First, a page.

Monday I arrive at Port au Prince Aéroport Toussaint Louverture. Michel our hospital driver is running one hour late. Normally he is always on time but today he had to take a more circuitous route than normal to avoid the fiery barricades and mobs of people that have taken to the streets.
People are riled up because the president is trying to install a prime minister accused of a string of corrupt deals. Luckily I make it through customs OK with four heavy bags of equipment for the hospital. This was facilitated by an eager baggage handler who put my bags through an x-ray machine and quickly stacked them back on my cart while whispering something in my ear. I knew what it was about. As soon as we got around the corner he wanted $50USD. I smile and give him $10, which I justify as a tip for handling the bags rather than a bribe for customs. Before long Michel arrives, and we set out from the airport taking the back streets across town. Each time before making a turn Michel looks down the street to check for barricades. When we see smoke, flames, or mobs we take the alternate street, sometimes going in the desired direction. With minimal traffic on the road we arrive at the hospital a little faster than usual.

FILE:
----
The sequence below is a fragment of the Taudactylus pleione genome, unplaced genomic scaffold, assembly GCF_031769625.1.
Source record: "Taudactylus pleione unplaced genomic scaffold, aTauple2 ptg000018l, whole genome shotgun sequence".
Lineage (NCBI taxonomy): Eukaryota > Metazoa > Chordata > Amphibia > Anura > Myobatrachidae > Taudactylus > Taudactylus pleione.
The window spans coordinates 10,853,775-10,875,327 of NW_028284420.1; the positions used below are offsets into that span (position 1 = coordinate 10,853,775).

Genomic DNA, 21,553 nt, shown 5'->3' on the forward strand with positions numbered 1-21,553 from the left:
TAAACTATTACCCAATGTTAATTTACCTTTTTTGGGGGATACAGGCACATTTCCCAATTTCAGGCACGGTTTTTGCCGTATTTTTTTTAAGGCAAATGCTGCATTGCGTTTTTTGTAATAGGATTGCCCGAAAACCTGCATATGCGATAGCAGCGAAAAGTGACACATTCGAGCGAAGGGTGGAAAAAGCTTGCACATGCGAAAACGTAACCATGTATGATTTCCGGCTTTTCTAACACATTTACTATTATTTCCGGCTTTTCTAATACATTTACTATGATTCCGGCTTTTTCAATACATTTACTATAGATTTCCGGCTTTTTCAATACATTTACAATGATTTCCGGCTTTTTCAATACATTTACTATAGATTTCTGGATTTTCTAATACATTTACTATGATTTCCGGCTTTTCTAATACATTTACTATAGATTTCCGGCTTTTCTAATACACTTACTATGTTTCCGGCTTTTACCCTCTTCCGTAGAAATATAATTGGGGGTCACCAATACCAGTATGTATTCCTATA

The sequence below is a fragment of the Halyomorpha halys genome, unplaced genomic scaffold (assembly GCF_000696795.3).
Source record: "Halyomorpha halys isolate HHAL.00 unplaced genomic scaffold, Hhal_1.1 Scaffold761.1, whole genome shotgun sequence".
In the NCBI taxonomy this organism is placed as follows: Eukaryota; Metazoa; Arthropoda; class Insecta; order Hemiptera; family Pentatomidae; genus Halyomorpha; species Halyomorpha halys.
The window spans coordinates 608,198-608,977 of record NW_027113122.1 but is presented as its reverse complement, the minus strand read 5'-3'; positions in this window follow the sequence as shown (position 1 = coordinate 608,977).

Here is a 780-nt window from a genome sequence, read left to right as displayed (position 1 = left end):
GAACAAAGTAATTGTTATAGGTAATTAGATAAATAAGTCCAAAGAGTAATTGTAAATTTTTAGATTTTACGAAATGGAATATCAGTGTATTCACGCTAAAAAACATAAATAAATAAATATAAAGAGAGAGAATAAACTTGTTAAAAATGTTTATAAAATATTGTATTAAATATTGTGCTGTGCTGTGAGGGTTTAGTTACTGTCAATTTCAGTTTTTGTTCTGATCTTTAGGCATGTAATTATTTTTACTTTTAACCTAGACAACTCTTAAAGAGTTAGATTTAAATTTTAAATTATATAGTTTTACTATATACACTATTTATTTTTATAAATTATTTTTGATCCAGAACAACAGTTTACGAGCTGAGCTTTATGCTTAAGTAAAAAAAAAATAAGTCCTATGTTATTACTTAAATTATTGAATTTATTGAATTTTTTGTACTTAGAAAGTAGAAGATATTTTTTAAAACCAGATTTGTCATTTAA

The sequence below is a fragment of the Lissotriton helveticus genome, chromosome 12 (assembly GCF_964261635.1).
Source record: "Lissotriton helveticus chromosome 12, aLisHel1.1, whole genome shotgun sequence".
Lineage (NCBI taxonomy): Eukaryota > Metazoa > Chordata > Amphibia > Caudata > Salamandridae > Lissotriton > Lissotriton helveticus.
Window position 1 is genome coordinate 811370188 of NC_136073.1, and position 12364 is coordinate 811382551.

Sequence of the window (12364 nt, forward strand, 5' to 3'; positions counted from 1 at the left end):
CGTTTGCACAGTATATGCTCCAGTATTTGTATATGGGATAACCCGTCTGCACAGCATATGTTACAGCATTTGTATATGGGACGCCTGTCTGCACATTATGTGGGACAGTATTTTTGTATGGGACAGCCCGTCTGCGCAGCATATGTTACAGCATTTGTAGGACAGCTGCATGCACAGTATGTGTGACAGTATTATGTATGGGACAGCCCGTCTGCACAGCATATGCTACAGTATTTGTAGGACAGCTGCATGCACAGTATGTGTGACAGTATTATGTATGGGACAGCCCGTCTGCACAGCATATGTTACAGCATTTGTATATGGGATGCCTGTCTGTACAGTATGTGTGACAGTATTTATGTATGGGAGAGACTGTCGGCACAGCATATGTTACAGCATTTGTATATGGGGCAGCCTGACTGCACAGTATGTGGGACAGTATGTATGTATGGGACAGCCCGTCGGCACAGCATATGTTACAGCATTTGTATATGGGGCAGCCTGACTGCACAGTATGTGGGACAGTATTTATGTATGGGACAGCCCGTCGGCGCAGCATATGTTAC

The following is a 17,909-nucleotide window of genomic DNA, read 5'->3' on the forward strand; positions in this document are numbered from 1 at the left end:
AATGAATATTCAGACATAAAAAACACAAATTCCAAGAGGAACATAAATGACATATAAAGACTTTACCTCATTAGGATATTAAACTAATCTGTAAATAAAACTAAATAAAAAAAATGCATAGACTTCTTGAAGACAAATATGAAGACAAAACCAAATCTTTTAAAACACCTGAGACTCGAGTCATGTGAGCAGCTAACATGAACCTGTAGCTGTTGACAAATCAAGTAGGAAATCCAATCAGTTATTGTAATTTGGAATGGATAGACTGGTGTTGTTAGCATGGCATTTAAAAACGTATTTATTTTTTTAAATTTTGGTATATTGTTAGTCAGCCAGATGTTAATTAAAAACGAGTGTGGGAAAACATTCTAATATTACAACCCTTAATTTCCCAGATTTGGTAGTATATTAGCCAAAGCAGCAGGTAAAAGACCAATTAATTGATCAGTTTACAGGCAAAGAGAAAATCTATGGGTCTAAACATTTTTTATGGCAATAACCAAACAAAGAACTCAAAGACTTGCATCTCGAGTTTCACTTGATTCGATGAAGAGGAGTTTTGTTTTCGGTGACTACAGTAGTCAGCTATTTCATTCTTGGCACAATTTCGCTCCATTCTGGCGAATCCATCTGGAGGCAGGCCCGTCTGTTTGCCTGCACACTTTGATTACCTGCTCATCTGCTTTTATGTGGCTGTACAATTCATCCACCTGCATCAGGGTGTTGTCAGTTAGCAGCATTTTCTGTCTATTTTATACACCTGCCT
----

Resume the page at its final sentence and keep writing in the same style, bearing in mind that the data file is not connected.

Jere Chrispens, our CEO is not able to fly to the US on Tuesday after a fire breaks out in the airport gift shop, coincidentally about the same time the president of Haiti is supposed to depart for the UN general assembly. Flights already in the sky out of JFK and FLL are diverted and all arrivals and departures are cancelled for 24h. This is great for me because I get an extra day to work with Jere on hospital administrative issues.
Wednesday arrives. The ortho clinic is almost empty except for all of the faithful moms who bring their babies each week to the clubfoot casting program. There is almost no public transportation, there are fuel shortages, and the economic situation only continues to deteriorate. But nothing can get in the way of a mom watching out for her baby. They might not have food or means for anything else in life but they still show up to the clubfoot clinic so their babies won’t grow up disabled, ridiculed and disregarded in an already challenging life. Thankfully most of our employees live close to the hospital and loyally show up for work, albeit in some cases having to bypass rock throwing and gunfire.